Q. Is reentry sending folks back into the community vulnerable, unprepared for working, reoffend and go back into prison reentry?




Q. What are you doing about the reentry for women? What about the jobs for the men as well as for women coming home?
A. Answered by Panelist Charmane Higgins
At STRIVE, we offer returning citizens, male and female, a 5–week professional development program that helps to prepare them to return to the workforce in many ways. Some of those ways are to help them learn what is the proper attitude and work ethic needed in the workplace; provide them with basic computer skills; teach them how to write a resume that addresses some of the gaps in their employment history; and conduct mock job interviews with them so that they are prepared for a real job interview.

After completing of our 5–week program, the men and women graduates of our program work with our senior placement specialist to find full–time employment. Last year, out of the 292 people that we helped to gain employment, 132 or 45% were returning citizens.

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Q. What will happen to the ones who come home to no home?
A. Answered by Panelist Reverend Dickerson
Many returning citizens return home to no home due to the lack of housing. There are a few sober homes. Currently the mayor of Boston, along with a few clergy, are looking into developing vacant lots which will take time and great commitment, but it can done. Also in a few churches rooms of church members in their homes have been provided too.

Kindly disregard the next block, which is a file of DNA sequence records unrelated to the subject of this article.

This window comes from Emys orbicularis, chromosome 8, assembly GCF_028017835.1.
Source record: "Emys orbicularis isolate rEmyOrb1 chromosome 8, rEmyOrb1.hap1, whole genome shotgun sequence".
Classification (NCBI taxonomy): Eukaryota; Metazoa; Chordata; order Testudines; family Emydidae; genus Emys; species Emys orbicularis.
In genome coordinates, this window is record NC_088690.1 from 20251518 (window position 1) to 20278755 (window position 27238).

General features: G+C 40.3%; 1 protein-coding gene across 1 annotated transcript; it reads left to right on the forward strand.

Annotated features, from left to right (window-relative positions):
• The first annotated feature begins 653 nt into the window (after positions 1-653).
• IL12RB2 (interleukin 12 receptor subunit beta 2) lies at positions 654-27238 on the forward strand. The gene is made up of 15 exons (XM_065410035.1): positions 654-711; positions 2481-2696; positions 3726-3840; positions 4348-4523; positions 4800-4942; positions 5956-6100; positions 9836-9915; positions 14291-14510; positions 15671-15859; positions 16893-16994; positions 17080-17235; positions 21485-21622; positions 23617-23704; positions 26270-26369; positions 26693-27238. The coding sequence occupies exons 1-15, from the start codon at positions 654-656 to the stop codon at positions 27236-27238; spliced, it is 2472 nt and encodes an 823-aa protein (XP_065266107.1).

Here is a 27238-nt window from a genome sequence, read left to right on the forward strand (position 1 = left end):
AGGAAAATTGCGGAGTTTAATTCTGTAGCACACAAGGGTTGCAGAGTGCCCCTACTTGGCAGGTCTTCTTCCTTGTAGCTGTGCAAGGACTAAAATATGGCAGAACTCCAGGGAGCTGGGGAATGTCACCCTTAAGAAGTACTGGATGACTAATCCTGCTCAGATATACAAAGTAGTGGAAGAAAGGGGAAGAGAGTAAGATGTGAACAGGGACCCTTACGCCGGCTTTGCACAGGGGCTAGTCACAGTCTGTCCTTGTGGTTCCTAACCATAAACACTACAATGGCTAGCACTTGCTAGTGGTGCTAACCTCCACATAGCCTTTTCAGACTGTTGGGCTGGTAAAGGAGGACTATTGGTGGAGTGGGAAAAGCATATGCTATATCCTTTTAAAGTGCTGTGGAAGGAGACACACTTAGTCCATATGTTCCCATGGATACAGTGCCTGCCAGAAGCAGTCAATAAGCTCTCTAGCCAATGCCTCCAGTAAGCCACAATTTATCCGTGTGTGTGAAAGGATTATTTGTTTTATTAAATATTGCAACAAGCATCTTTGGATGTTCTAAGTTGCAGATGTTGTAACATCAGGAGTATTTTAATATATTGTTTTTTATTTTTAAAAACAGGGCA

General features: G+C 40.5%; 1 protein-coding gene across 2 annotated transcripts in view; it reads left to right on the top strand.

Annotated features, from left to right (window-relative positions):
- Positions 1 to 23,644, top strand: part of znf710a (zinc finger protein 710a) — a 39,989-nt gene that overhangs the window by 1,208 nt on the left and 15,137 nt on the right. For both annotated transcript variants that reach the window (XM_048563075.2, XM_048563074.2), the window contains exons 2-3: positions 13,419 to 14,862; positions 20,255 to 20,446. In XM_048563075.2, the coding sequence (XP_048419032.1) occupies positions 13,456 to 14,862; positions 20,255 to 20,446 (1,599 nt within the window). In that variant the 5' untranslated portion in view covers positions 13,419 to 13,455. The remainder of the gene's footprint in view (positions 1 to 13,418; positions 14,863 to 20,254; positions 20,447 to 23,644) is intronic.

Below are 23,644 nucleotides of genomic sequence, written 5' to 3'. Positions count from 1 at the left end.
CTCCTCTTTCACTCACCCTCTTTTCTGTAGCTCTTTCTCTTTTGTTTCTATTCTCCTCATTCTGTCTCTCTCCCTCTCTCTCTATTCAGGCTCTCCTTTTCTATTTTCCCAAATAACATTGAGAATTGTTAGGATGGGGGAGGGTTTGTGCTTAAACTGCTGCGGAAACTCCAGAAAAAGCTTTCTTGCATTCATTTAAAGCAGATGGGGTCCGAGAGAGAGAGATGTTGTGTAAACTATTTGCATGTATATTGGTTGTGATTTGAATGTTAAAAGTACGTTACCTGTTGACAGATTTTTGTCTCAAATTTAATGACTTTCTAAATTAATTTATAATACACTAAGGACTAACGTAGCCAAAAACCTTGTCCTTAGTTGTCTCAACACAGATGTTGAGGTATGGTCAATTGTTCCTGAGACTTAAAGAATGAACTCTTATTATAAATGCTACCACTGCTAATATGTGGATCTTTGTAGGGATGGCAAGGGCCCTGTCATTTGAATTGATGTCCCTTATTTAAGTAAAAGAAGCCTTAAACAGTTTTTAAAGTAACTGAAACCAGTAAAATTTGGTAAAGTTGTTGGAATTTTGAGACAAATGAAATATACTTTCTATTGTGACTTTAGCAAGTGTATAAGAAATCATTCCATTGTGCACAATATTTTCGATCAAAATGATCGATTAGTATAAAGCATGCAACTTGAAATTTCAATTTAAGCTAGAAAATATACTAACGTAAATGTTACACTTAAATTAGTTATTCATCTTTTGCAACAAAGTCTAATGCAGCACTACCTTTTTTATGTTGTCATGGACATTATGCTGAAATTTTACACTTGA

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Q. Can you please talk and speak to Project Place’s success in job placement?
A. Answered by Panelist Suzanne Kenney
We have a fairly high job placement rate. I think the men and women who walk through our doors are very motivated. Last year the rate was 68%. We do try and shoot for over 60% and all of our folks have challenges. 80% are returning citizens and then some of them experience homelessness. But the one thing they all have one thing in common, is that they’re coming for help. But we start the relationship inside, even when they’re at the House of Corrections, and then we follow up with them when they’re out.